Friday, June 03, 2011
The myth of the bad team
When discussing World of Tanks on this blog, several commenters stated one of the oldest myths of team-based gameplay: If they win it is because they are so good, if they lose, their team was bad. The same thing is often being said about pickup groups in World of Warcraft. But it is extremely easy to show mathematically that a "bad team" is so extremely unlikely as to be a very bad excuse for losing.
Imagine you could classify players as either good or bad (which as discussed earlier is a myth by itself). Now randomly draw 14 teammates for your World of Tanks team. What is the probability that you end up with a completely "bad team", with 14 bad player team mates? It is 1/2^14 = 0.006%, something which only happens once in over 16,000 games. And then of course you have to assume that the enemy team has all the good players. What are the chances of that? 1/2^29 is a one in half a billion chance!
Mathematical fact is that if you draw random team members, in 95% of the cases you get a team which is average, plus or minus 2 sigma (standard deviations). The overwhelming majority of battles in World of Tanks pitches two completely average teams against each other.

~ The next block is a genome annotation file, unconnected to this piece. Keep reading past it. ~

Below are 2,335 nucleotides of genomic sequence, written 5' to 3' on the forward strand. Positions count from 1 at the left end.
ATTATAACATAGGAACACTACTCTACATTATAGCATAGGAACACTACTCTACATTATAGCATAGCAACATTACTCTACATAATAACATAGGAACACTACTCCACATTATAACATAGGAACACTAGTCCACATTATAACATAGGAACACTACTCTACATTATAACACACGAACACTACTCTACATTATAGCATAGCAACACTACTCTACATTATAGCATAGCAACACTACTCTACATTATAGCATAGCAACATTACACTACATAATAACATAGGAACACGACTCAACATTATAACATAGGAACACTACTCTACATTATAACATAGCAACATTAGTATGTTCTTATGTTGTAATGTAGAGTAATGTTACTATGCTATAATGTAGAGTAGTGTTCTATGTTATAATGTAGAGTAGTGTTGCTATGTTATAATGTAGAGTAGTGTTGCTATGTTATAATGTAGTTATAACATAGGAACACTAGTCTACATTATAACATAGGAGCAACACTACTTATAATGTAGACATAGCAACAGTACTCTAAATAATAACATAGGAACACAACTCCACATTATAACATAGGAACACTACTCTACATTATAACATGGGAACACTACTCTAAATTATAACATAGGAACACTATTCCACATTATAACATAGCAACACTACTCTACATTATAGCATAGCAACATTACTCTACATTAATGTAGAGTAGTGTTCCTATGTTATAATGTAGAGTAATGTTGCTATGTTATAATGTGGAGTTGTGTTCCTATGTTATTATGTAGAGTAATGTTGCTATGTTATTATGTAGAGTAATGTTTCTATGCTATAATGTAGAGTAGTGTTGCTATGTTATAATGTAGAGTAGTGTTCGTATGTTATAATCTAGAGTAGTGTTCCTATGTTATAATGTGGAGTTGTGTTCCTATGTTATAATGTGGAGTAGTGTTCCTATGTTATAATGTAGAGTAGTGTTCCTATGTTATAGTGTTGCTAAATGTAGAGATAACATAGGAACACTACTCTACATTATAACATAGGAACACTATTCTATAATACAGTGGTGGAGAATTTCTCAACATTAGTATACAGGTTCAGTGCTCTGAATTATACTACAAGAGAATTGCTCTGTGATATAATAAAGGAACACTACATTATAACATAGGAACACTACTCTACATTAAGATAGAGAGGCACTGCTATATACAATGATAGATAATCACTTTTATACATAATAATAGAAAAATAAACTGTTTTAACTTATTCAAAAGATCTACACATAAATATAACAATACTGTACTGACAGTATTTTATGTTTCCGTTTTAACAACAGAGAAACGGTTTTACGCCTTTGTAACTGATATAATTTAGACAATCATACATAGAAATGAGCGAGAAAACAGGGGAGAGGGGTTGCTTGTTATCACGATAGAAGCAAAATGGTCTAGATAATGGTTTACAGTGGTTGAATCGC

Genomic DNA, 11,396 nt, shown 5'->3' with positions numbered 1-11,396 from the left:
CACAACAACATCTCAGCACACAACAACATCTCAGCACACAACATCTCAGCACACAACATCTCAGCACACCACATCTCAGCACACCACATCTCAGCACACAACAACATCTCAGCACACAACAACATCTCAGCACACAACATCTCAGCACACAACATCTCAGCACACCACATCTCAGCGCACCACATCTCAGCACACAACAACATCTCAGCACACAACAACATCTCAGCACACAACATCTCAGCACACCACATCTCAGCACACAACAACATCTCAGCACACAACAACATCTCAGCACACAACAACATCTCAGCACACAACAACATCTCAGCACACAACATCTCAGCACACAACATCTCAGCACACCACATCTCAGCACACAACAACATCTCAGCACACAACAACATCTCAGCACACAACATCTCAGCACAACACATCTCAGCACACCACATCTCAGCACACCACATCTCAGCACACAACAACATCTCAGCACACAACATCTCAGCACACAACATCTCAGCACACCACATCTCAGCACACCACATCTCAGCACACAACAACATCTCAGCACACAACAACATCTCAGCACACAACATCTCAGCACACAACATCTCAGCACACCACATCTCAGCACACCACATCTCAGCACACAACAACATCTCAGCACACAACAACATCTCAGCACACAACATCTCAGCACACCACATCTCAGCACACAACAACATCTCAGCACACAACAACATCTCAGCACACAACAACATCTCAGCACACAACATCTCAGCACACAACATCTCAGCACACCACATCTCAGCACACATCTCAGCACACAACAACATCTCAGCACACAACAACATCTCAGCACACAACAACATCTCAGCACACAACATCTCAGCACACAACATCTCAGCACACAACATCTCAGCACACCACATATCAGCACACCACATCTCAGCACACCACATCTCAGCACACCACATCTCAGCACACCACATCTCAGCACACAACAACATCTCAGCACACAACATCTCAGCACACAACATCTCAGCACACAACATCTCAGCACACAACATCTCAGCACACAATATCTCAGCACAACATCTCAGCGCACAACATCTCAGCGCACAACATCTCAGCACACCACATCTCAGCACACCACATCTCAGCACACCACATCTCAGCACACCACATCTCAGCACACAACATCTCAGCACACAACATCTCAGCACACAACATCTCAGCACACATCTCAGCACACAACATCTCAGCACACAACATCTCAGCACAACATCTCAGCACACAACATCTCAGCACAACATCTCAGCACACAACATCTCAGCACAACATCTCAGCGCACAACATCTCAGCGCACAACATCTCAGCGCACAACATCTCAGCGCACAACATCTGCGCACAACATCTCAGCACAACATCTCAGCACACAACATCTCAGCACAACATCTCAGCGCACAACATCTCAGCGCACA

It is unfortunate that some people have so little real world achievements that they consider their skill in video games to be the source of their self-worth. These are the people you see arguing all the time about how valuable video game achievements are, and how games should have systems that favor the elite gamer. But of course if you believe that your greatest achievement in life is being an elite gamer, a perfectly balanced PvP game is the last thing you want. The myth of the bad team is needed by these people to preserve their illusion of self-worth. They could never admit that sometimes in a game you just make a bad move and lose, because that would go to the core of their being. Fortunately there are now specialized psychiatric clinics for people with this sort of mental defect. Until they seek help I'd advise them to stay away from team-based games. A team-player by definition works well with the other people on the team, and doesn't just need them as an excuse for losing.